The study estimates the causal effects of everyday contact with individuals from different genders. The study consists of three treatment arms.

First, we randomize whether the confederate is female or male. Second, we then randomize the interaction – the subject will either be asked for directions or a cellphone, or the confederate will drop groceries on the street, in view of several pedestrians. Third – and this treatment arm applies only to the asking-for-directions and borrowing cellphone experiments – we randomize whether the subject chosen for the experiment is female or male. Note that we do not randomize the gender identity of the subjects in the groceries experiment, as all pedestrians close enough to observe the groceries being dropped are considered subjects.

A nearby confederate then documents the pedestrians’ comfort level via outcomes such as whether the pedestrian acknowledged the confederate, stopped to engage or walk away, and attempted to give directions / help with groceries / lend their cellphones or not.
Primary Outcomes (explanation)

Secondary Outcomes

Secondary Outcomes (end points)
Secondary Outcomes (explanation)

Experimental Design

Experimental Design
The study estimates the causal effects of everyday contact with individuals from different genders. The study consists of three treatment arms.

First, we randomize whether the confederate is female or male. Second, we then randomize the interaction – the subject will either be asked for directions or a cellphone, or the confederate will drop groceries on the street, in view of several pedestrians. Third – and this treatment arm applies only to the asking-for-directions and borrowing cellphone experiments – we randomize whether the subject chosen for the experiment is female or male. Note that we do not randomize the gender identity of the subjects in the groceries experiment, as all pedestrians close enough to observe the groceries being dropped are considered subjects.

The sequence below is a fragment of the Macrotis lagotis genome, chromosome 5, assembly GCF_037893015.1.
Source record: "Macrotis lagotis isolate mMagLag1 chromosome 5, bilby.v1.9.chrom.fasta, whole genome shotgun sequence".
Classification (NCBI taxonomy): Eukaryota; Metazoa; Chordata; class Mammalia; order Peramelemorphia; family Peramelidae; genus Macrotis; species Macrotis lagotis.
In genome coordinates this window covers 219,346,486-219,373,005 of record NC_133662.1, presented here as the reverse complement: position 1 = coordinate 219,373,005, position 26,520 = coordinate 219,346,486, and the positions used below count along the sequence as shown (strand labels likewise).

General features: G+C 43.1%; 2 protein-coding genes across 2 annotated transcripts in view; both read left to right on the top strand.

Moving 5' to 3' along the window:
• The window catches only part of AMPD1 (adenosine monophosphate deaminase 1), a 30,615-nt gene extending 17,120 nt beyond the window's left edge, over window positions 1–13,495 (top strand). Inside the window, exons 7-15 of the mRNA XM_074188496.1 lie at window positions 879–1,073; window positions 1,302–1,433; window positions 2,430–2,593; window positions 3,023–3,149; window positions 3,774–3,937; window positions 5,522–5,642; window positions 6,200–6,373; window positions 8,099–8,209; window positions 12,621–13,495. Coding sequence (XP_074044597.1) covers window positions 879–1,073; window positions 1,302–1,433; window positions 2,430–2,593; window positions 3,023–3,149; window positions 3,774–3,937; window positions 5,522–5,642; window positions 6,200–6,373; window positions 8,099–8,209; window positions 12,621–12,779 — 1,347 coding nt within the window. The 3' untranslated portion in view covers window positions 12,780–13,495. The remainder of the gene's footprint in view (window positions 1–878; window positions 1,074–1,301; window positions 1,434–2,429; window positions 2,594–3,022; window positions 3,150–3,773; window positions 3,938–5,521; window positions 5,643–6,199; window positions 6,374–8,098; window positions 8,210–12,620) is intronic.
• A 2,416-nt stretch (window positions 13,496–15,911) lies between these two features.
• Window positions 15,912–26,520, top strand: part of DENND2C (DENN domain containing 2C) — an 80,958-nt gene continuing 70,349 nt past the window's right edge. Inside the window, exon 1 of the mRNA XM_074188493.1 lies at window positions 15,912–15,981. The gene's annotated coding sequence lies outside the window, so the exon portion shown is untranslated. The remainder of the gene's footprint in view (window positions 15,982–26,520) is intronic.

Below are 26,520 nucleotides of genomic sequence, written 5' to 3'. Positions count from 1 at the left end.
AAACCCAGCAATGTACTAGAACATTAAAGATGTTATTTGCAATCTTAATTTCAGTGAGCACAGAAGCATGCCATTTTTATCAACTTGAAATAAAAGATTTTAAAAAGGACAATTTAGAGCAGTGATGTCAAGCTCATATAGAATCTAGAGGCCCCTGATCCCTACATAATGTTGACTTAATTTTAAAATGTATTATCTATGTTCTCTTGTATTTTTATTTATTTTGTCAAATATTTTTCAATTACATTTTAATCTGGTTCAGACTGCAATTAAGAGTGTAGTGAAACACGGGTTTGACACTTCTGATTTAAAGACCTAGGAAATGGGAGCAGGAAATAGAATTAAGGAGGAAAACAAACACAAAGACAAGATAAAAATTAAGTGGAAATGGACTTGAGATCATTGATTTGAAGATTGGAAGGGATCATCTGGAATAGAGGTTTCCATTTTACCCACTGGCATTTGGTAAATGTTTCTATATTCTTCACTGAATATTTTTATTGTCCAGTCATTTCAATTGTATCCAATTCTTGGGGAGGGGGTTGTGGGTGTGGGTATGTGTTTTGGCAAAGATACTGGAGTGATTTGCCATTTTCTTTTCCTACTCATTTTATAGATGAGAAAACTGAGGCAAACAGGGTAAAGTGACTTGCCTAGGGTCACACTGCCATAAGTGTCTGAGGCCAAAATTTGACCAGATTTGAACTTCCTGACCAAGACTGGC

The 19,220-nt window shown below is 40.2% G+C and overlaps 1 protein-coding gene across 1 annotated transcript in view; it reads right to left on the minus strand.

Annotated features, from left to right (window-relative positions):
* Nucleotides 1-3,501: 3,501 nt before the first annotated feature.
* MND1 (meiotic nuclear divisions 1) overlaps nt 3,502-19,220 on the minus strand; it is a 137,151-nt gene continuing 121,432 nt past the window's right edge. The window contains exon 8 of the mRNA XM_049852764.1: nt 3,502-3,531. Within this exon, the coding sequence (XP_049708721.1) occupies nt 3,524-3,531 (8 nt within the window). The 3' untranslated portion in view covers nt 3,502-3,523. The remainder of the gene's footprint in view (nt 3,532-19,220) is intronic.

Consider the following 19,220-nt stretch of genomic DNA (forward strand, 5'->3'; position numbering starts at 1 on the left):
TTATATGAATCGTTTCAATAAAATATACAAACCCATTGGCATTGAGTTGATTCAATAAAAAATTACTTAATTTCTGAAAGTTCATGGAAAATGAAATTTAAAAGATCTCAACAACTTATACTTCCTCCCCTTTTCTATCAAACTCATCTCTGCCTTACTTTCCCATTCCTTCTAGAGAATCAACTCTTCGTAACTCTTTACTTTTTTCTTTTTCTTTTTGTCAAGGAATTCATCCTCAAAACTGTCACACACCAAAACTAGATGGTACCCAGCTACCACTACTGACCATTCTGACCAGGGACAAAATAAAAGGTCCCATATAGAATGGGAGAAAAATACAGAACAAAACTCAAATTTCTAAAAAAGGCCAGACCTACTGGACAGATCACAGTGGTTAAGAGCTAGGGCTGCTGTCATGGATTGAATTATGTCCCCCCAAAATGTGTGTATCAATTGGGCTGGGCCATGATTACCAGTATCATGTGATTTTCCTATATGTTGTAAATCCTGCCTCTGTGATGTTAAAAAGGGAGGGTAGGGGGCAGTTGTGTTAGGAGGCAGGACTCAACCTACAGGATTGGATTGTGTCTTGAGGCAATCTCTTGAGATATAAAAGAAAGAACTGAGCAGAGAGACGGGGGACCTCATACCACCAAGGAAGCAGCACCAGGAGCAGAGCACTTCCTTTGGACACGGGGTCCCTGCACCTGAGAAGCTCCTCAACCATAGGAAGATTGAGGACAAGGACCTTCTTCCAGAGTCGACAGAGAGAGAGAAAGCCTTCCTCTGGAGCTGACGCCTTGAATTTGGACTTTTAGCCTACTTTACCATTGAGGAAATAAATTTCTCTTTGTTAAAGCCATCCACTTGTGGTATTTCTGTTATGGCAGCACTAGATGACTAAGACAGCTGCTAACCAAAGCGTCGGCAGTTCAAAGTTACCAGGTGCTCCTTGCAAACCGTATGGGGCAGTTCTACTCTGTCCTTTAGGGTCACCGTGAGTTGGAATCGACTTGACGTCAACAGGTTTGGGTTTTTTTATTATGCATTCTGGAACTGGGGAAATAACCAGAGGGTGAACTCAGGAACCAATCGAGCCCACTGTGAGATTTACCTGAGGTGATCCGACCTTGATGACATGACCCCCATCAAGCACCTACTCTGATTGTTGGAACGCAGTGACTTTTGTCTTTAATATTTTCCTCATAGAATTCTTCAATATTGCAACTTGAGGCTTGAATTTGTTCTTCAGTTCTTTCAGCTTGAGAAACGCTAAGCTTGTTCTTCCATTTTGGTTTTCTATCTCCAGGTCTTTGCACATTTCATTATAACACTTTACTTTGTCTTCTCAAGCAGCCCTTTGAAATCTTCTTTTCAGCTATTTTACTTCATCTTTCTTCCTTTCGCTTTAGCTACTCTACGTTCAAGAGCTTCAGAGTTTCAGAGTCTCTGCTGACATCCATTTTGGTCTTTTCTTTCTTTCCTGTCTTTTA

A nearby confederate then documents the pedestrians’ comfort level via outcomes such as whether the pedestrian acknowledged the confederate, stopped to engage or walk away, and attempted to give directions / help with groceries / lend their cellphones or not.
Experimental Design Details
Not available
Randomization Method
Randomization done by coin flip.
Randomization Unit
The research staff alternates between selecting male and female subjects, and conditional on this selection, alternates between whether the female or male confederate approaches the subject. On certain days of the week, 3 – 4 additional confederates will populate the street, in order to test the role of social monitoring on the outcomes. Finally, the research staff will alternate between two experiments (asking for directions and dropping groceries) throughout the week. For instance, the confederates will run the directions experiment for one day, followed by two days of the groceries experiment. As an exploratory analysis, we will also alternate how the confederates are dressed (more formally or less formally).
Was the treatment clustered?
No

Experiment Characteristics

Sample size: planned number of clusters
Minimum of 3,000 subjects per city.
Sample size: planned number of observations
Minimum of 3,000 subjects per city.
Sample size (or number of clusters) by treatment arms
1,000 subjects per experiment, with 3 experiments run in each city.
Minimum detectable effect size for main outcomes (accounting for sample design and clustering)
IRB

Institutional Review Boards (IRBs)

IRB Name
YALE UNIVERSITY INSTITUTIONAL REVIEW BOARD
IRB Approval Date
2021-12-10
IRB Approval Number
2000031032
IRB Name
Stanford University Institutional Review Board (Reliance Agreement)
IRB Approval Date
2022-02-02
IRB Approval Number
64243